Blue House Project

For a long time I have wanted to make a shed – a small-scale sculpture, a generic garden shed – that would satisfy my fascination with “house and home,” a theme that over the last few years I have considered in paintings over the last few years, each time trying to unravel a meaning that would function both as a symbol and a personal reference. The point was noted by David Galloway in his essay for my catalogue for an exhibition at Düsseldorf’s Gallery Beck & Eggeling in 2010:

“House and home are recurring themes in my work. But sometimes I don’t know how to get home, so I constantly define and redefine it within myself. It’s the typical East-West dichotomy that has informed and continues to inform my work – often summed up with a simple object like a garden shed, a shack.”

The shed and the shack return in recent work, which I have titled the “Blue House Project” – a series of works that are evolving more as experiments rather than individual works. I continue to make paintings and drawings on paper and cloth, but I want to establish them as part of a sculptural installation/3D dialogue. Eventually I would like to make a life-size shack or village house that would be completely coated in French ultramarine blue. I envisage the shack placed within a gallery space surrounded by these paintings and drawings, so that it would be seen/read as one complete work.

Why blue? Well, some time ago at a local building site in Pondicherry I had noticed corrugated metal sheets, coated in ultramarine blue, being used as fencing. The idea of a pigment-colored object/shape turning up on a building site seemed a typically “Indian contradiction” – a beautiful object (order) amidst dereliction (chaos). These upright bright blue objects seemed to hold their own, evoking a certain silence, even isolation, as if the pigment refused to settle and become a fence. It didn’t want to hold anything inside, as a fence should, by marking boundaries, keeping an edge, deciding an end; instead, the color had already escaped, given up and gone. I passed by the building site every day for a few months, during which I began to consider my own relationship to color – how I normally use pigment – as a medium that leads to a painting. The question became, how could I reproduce that purity of color in its unadulterated raw state. In a metaphorical sense, what would happen if my pigment escaped and I didn’t follow the prescribed methods of preparation that a traditional training brings? How could I make the journey from idea to image/object more direct and less literal?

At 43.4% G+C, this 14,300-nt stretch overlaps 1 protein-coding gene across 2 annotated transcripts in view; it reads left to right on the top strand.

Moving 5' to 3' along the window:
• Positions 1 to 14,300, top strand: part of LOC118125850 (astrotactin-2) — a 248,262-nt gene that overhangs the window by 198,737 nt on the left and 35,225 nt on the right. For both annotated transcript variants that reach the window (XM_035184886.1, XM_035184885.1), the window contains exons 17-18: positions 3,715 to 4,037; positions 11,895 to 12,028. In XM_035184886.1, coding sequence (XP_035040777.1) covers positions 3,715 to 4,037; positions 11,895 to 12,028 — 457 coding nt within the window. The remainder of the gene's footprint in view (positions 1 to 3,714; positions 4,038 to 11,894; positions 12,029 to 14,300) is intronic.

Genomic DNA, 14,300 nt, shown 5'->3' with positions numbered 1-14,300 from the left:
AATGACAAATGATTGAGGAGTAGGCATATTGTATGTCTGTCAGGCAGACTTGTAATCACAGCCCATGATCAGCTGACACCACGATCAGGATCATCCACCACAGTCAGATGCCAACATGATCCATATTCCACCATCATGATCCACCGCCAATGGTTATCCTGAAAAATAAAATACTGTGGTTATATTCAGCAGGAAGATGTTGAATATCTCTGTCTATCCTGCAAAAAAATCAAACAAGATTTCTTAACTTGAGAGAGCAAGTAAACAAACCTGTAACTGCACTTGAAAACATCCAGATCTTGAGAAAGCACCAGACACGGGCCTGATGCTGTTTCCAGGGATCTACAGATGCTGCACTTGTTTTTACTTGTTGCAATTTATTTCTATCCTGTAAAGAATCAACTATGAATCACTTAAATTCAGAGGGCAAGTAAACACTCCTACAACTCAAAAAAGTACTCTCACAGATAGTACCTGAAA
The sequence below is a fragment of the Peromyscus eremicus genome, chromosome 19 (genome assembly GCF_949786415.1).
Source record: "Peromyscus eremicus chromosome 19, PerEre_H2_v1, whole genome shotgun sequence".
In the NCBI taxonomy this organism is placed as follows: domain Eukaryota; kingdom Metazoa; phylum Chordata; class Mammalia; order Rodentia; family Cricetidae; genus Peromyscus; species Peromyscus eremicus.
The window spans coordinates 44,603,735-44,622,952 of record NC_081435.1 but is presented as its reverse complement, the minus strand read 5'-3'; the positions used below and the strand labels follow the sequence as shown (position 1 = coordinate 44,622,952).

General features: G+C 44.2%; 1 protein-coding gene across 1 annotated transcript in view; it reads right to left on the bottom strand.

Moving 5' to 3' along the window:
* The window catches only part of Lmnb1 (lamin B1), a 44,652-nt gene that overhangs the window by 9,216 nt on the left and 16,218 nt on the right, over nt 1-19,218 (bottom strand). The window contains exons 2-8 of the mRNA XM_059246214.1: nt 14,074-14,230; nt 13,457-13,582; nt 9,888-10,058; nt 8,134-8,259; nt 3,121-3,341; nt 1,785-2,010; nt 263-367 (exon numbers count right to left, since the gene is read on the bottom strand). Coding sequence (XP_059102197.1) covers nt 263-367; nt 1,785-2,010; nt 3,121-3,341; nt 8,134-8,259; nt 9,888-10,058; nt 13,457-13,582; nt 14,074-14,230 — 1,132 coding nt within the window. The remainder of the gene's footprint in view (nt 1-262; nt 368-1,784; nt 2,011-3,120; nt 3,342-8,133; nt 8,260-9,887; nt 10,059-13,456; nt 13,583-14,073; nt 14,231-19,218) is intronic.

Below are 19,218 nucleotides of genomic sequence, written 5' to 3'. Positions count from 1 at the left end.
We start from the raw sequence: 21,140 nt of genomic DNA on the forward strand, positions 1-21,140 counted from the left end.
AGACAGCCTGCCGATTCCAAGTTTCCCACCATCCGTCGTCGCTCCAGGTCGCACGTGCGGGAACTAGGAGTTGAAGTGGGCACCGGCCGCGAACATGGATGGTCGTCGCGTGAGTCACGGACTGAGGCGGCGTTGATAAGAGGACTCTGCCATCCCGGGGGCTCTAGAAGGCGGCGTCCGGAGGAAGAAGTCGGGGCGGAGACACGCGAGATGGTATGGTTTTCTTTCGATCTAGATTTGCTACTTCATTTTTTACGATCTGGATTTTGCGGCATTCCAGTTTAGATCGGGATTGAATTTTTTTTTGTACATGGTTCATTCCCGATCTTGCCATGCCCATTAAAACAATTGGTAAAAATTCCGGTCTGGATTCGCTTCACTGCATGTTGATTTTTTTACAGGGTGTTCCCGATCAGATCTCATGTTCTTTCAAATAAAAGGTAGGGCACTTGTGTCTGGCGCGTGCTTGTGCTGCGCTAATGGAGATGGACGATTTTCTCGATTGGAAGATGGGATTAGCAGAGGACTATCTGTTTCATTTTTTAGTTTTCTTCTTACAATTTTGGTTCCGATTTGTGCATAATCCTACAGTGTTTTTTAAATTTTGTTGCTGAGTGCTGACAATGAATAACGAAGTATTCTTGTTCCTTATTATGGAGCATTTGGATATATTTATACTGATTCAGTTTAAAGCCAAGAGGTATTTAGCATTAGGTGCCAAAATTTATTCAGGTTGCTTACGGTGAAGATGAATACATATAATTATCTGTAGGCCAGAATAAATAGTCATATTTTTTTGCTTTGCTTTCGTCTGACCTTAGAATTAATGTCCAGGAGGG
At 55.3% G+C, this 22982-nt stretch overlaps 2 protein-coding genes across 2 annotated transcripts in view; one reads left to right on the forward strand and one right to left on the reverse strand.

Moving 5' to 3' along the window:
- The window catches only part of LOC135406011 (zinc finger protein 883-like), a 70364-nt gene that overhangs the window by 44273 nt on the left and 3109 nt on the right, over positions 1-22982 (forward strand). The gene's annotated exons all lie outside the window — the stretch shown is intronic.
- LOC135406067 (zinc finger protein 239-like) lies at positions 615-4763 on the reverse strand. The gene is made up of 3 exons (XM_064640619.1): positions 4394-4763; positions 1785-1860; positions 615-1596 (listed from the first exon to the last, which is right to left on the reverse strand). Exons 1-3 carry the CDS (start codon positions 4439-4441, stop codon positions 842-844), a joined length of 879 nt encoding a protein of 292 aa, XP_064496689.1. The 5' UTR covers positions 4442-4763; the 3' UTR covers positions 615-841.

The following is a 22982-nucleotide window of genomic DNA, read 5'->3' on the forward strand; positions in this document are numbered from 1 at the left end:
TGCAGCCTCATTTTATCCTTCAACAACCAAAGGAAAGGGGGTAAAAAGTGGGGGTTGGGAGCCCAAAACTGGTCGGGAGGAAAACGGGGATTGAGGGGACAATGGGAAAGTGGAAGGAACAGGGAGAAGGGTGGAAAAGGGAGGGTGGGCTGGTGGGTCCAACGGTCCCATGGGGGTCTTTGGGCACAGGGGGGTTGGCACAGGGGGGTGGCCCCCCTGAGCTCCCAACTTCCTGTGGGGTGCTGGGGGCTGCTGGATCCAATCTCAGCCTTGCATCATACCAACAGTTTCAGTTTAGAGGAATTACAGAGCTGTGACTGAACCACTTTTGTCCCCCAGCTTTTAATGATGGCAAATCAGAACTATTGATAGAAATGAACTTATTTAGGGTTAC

More recently my family and I have been house hunting, and the time when we will either find a home and settle in India for the next ten years – or leave. Eventually we took a house in a fishermen’s village outside Pondicherry, with a view to buying the place if it suited our needs. As things turned out, it didn’t, but I spent a great deal of time wandering around the village. Its myriad passageways describe paths that run between “houses” – shacks, buildings new and old, and those half-finished constructions that lay for years in some intermediate stage. On one walk I came across a shack that had used the familiar blue corrugated sheets as a roof . The contrast between walls made of coconut palm leaf, carefully woven into a lattice sheet, and a metal roof – the man-made and the natural – again summed up this “Indian contraction.”

There was an inherent irony in the fact that this particular fisherman’s village was hit by the tsunami of 2004, after which aid was granted to many who had lost their homes. A generic house – a concrete block (see left “Square Generic House,” I & II) – was established as the answer to the urgent housing needs. The idea spawned and reproduced itself , brick for brick, throughout much of the region and the coastline of Tamil Nadu. The same house, in the same color, the same size, seemed to signal social mobility. Concrete blocks equate with stability but also suggest a future possibility and the means to leave behind the temporary existence off the shanty shack. What had not been taken into consideration was the fact that most people couldn’t adapt to life “indoors;” with little or no electricity, natural ventilation or light, the concrete houses stifled an already strained existence. People continued to sleep, eat and cook outside, so the inside became a place to keep their belongings: a giant locker, a dark hole.

Confronted by such realities, the “blue house” – a shack made of palm leaf and metal, a somewhere-in-between house – spoke of contradictions on many levels: of ingenuity and improvisation, of have and have not, of want, desire and necessity – all the things we grapple with as individuals and as societies, in our constant defining and redefining of “home”.

I could hear many stories…..